January 26

Who was the subject of an advertisement in a colonial American newspaper 250 years ago today?

Jan 26 - 1:26:1768 South-Carolina Gazette and Country Journal
South-Carolina Gazette and Country Journal (January 26, 1768).

“She was with child when she went away.”

Every advertisement about a runaway slave tells a story of resistance and the struggle to claim the same liberty enjoyed by the slaveholder who placed the advertisement. Yet these advertisements contain much more. They often reveal family histories or suggest bonds of affection among enslaved men, women, and children. As much as slaveholders may have wished to pretend otherwise, such stories embedded in advertisements intended to reclaim their property testified to the humanity of men, women, and children held in bondage.

Consider Sampson and Miley. The two ran away from the same plantation at the same time, quite likely departing together. Alexander Kerr described both of them in an advertisement. Sampson, approximately thirty, was missing two of his front teeth. Miley, a “slender made wench,” may have been even more recognizable by her “yellow complexion” and the “country marks on her face.” In addition, she was “with child” when she ran away. Her pregnancy would only become more apparent until she delivered the baby. After that, caring for an infant would continue to distinguish her from other black women.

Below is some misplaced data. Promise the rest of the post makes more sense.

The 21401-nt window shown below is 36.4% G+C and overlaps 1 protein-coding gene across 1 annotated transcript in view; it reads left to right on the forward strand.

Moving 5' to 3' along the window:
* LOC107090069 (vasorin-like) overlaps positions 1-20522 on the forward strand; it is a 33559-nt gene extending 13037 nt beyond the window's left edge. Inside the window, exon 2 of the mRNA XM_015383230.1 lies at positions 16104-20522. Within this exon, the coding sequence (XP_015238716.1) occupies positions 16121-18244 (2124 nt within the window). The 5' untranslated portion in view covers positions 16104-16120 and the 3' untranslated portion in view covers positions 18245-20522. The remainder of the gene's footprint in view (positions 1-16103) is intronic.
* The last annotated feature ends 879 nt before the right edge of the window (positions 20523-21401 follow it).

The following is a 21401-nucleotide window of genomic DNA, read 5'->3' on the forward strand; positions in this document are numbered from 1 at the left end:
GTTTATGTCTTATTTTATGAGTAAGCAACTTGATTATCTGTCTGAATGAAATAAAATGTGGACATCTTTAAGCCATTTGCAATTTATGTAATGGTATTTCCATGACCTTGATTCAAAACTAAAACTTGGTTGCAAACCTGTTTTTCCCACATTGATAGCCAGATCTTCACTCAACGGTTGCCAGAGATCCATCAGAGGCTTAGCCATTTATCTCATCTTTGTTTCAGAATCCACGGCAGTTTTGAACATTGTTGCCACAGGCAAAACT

What was Sampson and Miley’s relationship? He may have been the father of Miley’s child. Perhaps they made a decision that as parents they needed to escape together rather than allowing their child to be born into bondage. Perhaps Sampson and Miley had been in a relationship that their master refused to recognize. Miley’s child may have been the result of sexual assault by their master or an overseer, in which case Sampson could have aided her escape as a means of providing more protection for both mother and child than he previously had been capable of providing for Miley. Perhaps Sampson and Miley were friends, siblings, or otherwise related. They may have determined that they had better chances to make good on their escape if they assisted each other.

Despite all the details included in the descriptions of Sampson and Miley, Alexander Kerr did not specify their relationship to each other. It simply may not have mattered to him. After all, the stakes were much different for him than for the fugitives. Kerr demanded the return of his property, but the pregnant Miley and her companion sought freedom for themselves and a child on its way. Unwillingly, Kerr’s advertisement for runaway slaves revealed bonds of affection that would extend to another generation upon the birth of Miley’s child. Unintentionally, he gave voice in print to the sincerest desires of slaves that he otherwise attempted to keep silent.

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